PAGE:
EASLEY, S.C. (AP) — Former House Speaker Newt Gingrich said Thursday he’s still the best conservative alternative to former Massachusetts Gov. Mitt Romney for the Republican presidential nomination, brushing aside new Iowa vote results showing former Pennsylvania Sen. Rick Santorum ahead of Mr. Romney in the state’s GOP caucuses.
Republican officials in Iowa, speaking on condition of anonymity because they weren’t authorized to talk ahead of an official announcement later Thursday, said the final count gives Mr. Santorum 34 more votes than Mr. Romney. But no winner will be declared because votes from eight precincts are missing.
In Thursday’s interview, Mr. Gingrich called Mr. Santorum “a fine person” but said he’s running well behind in South Carolina, where the Republican hopefuls will meet in a debate later Thursday and voters go to the polls Saturday.
On another issue, Mr. Gingrich declined to talk in detail about any damage to his campaign that might come from an interview that ABC News scheduled on its late-night program “Nightline” with his ex-wife, Marianne Gingrich.
“I’m not going to say anything bad about Marianne,” Mr. Gingrich said. He did say that members of his family had written to ABC to complain about the broadcast, saying he thought it was wrong for the network to be “intruding into family things that are more than a decade old.”
Asked if he thought his ex-wife could say things that would harm his prospects, Mr. Gingrich said his daughters are “credible” character witnesses.
Mr. Gingrich has been on an upswing in recent days, drawing big, enthusiastic crowds and fending off new attacks from Mr. Romney while reveling in a strong debate performance and a nod from tea party favorite Sarah Palin, a former Alaska governor and the 2008 Republican vice presidential candidate.
But it’s unclear whether his latest burst of momentum, reflected in both internal and public polling, will be enough for him to overtake Mr. Romney. Complicating his effort are two other conservatives — Mr. Santorum and Texas Gov. Rick Perry — who threaten to siphon his support.
The mere existence of the interview shines a spotlight on a part of Mr. Gingrich’s past that could turn off Republican voters in a state filled with religious and cultural conservatives who may cringe at his two divorces and acknowledged infidelities.
Ms. Gingrich has said Mr. Gingrich proposed to her before the divorce from his first wife was final in 1981; they were married six months later. Her marriage to Mr. Gingrich ended in divorce in 2000, and Gingrich has admitted he’d already taken up with Callista Bisek, a former congressional aide who would become his third wife. The speaker who pilloried President Bill Clinton for his affair with Monica Lewinsky was himself having an affair at the time.
Underscoring the potential threat to his rise, Mr. Gingrich‘s campaign released a statement from his two daughters from his first marriage — Kathy Lubbers and Jackie Cushman — suggesting that Ms. Gingrich’s comments may be suspect given the emotional toll divorce takes on everyone involved.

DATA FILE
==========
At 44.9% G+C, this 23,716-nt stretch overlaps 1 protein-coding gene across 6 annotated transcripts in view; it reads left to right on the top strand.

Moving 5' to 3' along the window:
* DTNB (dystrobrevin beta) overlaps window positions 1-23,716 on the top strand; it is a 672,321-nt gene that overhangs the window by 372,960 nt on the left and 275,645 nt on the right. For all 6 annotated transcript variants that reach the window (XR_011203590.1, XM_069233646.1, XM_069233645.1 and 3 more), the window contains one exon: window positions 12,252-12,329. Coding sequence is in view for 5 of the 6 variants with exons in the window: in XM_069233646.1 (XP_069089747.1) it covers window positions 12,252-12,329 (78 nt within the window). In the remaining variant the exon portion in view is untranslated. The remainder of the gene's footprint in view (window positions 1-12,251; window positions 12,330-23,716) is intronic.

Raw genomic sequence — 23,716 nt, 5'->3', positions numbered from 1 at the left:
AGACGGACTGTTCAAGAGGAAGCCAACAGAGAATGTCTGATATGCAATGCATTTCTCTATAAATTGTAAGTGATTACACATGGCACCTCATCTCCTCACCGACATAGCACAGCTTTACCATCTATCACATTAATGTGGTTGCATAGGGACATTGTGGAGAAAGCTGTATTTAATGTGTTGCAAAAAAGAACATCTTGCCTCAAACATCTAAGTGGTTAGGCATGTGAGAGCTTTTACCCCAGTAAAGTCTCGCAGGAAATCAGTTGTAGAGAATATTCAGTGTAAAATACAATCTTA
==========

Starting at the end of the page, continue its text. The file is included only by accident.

“Anyone who has had that experience understands it is a personal tragedy filled with regrets and sometimes differing memories of events,” their statement said.
A CNN/Time South Carolina poll released Wednesday showed Mr. Gingrich in second place with support from 23 percent of likely primary voters, having gained 5 percentage points in the past two weeks. Mr. Romney led in the poll with 33 percent, but he had slipped some since the last survey. Mr. Santorum was in third place, narrowly ahead of Texas Rep. Ron Paul and well ahead of Mr. Perry.
Regardless of the South Carolina outcome, Mr. Gingrich was making plans to continue to Florida, which holds its primary Jan. 31.
“There is one candidate who can give you a conservative nominee, and only one candidate who can stop Mitt Romney,” Mr. Gingrich told an overflow crowd of about 400 at Mutt’s BBQ in Easley on Wednesday. “A vote for anyone else is a vote that allows Mitt Romney to potentially be our nominee.”
Confidence exudes from Mr. Gingrich, who rose in Iowa only to be knocked off course after sustaining $3 million in attack ads in Iowa from an outside group that supports Mr. Romney. Mr. Gingrich posted dismal showings in both Iowa and New Hampshire.
By the time the race turned to South Carolina, he was sharply criticizing Mr. Romney as a social moderate who is timid about attacking the nation’s economic troubles. He also raised questions about Mr. Romney’s experience as a venture capitalist, while a super PAC that supports Mr. Gingrich aggressively attacked Mr. Romney as a vicious corporate raider. And Mr. Gingrich ripped Mr. Romney for standing by as a super PAC run by former top Romney political aides continued to attack him in South Carolina.
Mr. Romney ended up on the defensive and by Monday night’s debate, Mr. Gingrich was back in command. He earned a standing ovation when he labeled Democratic President Obama “the best food stamp president in American history.” The clip became the centerpiece of a television ad that began airing Wednesday as Mr. Gingrich worked to cast himself as the Republican with the best chance of beating Mr. Obama in the fall — stealing a page from Mr. Romney’s playbook.
Said Gingrich senior adviser David Winston, “His taking on Barack Obama showed a toughness and an electability that the electorate is looking for.”
Thomas Beaumont reported from Columbia, S.C.